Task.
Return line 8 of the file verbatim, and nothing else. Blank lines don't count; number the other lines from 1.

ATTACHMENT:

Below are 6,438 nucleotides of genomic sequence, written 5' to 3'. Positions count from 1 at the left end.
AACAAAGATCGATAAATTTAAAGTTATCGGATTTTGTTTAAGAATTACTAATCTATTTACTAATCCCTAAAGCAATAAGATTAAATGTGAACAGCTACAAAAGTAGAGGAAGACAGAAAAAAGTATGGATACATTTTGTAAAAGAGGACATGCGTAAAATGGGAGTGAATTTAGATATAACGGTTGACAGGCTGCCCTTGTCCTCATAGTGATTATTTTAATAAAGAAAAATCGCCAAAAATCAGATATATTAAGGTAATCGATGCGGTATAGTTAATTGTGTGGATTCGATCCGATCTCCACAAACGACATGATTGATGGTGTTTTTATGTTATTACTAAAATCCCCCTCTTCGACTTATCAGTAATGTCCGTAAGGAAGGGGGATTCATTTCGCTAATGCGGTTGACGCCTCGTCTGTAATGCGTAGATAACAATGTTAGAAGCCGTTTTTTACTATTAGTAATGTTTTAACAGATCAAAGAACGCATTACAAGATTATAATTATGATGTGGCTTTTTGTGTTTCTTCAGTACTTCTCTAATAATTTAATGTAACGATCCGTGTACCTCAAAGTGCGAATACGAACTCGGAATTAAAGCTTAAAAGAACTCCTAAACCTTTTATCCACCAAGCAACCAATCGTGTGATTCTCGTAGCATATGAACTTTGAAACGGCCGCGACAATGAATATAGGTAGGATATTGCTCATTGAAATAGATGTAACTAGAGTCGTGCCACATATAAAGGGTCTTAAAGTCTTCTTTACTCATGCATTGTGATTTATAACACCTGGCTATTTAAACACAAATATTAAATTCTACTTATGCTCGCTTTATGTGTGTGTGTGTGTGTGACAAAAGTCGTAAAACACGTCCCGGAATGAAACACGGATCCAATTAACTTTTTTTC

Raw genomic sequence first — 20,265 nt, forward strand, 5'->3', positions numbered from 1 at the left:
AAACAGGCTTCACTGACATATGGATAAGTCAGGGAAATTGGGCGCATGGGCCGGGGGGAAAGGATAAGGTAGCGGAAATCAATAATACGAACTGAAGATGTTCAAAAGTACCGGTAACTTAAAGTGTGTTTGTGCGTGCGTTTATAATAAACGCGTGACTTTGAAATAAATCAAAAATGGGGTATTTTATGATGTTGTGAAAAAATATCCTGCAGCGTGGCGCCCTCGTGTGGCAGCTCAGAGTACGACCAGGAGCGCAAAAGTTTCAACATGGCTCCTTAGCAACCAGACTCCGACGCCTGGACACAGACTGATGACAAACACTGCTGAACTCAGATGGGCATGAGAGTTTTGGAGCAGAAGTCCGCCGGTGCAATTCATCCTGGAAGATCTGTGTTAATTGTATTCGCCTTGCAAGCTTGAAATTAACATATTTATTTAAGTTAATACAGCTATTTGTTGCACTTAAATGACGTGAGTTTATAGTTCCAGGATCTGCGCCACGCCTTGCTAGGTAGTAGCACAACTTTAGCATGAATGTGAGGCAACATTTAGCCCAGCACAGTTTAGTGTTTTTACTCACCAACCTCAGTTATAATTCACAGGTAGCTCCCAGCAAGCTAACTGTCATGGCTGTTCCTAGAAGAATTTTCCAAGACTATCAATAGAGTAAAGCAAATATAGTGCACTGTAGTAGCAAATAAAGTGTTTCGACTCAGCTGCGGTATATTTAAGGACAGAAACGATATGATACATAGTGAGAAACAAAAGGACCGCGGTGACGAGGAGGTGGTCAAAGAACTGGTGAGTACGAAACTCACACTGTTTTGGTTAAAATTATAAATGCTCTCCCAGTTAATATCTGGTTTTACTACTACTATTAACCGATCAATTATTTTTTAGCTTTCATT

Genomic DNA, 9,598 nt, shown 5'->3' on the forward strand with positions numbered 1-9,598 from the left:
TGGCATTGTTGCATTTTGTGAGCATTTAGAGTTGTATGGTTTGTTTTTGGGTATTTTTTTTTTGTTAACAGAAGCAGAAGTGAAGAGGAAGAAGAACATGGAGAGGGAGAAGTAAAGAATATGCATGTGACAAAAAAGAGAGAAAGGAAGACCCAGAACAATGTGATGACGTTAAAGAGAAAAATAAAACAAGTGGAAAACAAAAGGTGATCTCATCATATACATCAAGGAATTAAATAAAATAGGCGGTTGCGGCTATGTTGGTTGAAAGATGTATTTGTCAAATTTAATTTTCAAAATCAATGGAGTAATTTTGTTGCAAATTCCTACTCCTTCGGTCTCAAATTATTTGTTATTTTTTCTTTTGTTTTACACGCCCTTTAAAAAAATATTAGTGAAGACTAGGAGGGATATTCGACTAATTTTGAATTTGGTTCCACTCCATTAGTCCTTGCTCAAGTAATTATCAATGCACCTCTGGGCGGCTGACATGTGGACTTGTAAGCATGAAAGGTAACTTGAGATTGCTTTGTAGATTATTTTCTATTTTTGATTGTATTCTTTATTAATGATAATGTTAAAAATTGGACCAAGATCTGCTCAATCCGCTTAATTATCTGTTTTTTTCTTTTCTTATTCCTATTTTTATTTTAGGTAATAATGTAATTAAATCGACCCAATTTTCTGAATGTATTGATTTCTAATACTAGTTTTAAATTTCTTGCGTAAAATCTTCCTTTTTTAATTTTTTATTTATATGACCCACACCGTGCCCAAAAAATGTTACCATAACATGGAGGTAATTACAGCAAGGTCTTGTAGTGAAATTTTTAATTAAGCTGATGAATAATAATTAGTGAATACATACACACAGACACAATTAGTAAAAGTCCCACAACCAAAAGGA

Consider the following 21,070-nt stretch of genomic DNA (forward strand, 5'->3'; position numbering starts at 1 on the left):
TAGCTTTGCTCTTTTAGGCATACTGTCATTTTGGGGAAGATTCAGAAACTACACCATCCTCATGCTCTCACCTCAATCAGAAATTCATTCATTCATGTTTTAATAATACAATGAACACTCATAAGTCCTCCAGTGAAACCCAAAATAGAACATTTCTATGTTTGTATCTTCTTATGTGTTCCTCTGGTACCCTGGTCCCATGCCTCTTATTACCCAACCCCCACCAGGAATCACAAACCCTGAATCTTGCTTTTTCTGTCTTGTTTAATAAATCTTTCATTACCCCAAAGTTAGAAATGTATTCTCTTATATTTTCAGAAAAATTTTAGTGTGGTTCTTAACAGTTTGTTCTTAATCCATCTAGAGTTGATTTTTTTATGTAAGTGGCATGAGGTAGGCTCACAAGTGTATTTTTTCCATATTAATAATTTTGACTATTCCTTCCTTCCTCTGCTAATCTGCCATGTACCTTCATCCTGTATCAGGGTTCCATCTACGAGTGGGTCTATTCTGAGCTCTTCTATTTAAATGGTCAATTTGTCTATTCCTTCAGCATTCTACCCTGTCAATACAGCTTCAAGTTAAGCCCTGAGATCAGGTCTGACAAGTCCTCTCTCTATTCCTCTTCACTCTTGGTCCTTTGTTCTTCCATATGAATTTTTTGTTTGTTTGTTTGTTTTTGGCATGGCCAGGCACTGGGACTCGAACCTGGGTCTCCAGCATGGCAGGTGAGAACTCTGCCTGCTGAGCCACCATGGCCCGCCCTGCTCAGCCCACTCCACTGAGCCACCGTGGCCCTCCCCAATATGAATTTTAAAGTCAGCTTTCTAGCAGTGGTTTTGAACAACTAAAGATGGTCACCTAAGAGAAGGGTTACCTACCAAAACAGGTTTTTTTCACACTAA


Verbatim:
TAGCTTTGCTCTTTTAGGCATACTGTCATTTTGGGGAAGATTCAGAAACTACACCATCCTCATGCTCTCACCTCAATCAGAAATTCATTCATTCATGTTTTAATAATACAATGAACACTCATAAGTCCTCCAGTGAAACCCAAAATAGAACATTTCTATGTTTGTATCTTCTTATGTGTTCCTCTGGTACCCTGGTCCCATGCCTCTTATTACCCAACCCCCACCAGGAATCACAAACCCTGAATCTTGCTTTTTCTGTCTTGTTTAATAAATCTTTCATTACCCCAAAGTTAGAAATGTATTCTCTTATATTTTCAGAAAAATTTTAGTGTGGTTCTTAACAGTTTGTTCTTAATCCATCTAGAGTTGATTTTTTTATGTAAGTGGCATGAGGTAGGCTCACAAGTGTATTTTTTCCATATTAATAATTTTGACTATTCCTTCCTTCCTCTGCTAATCTGCCATGTACCTTCATCCTGTATCAGGGTTCCATCTACGAGTGGGTCTATTCTGAGCTCTTCTATTTAAATGGTCAATTTGTCTATTCCTTCAGCATTCTACCCTGTCAATACAGCTTCAAGTTAAGCCCTGAGATCAGGTCTGACAAGTCCTCTCTCTATTCCTCTTCACTCTTGGTCCTTTGTTCTTCCATATGAATTTTTTGTTTGTTTGTTTGTTTTTGGCATGGCCAGGCACTGGGACTCGAACCTGGGTCTCCAGCATGGCAGGTGAGAACTCTGCCTGCTGAGCCACCATGGCCCGCCCTGCTCAGCCCACTCCACTGAGCCACCGTGGCCCTCCCCAATATGAATTTTAAAGTCAGCTTTCTAGCAGTGGTTTTGAACAACTAAAGATGGTCACCTAAGAGAAGGGTTACCTACCAAAACAGGTTTTTTTCACACTAA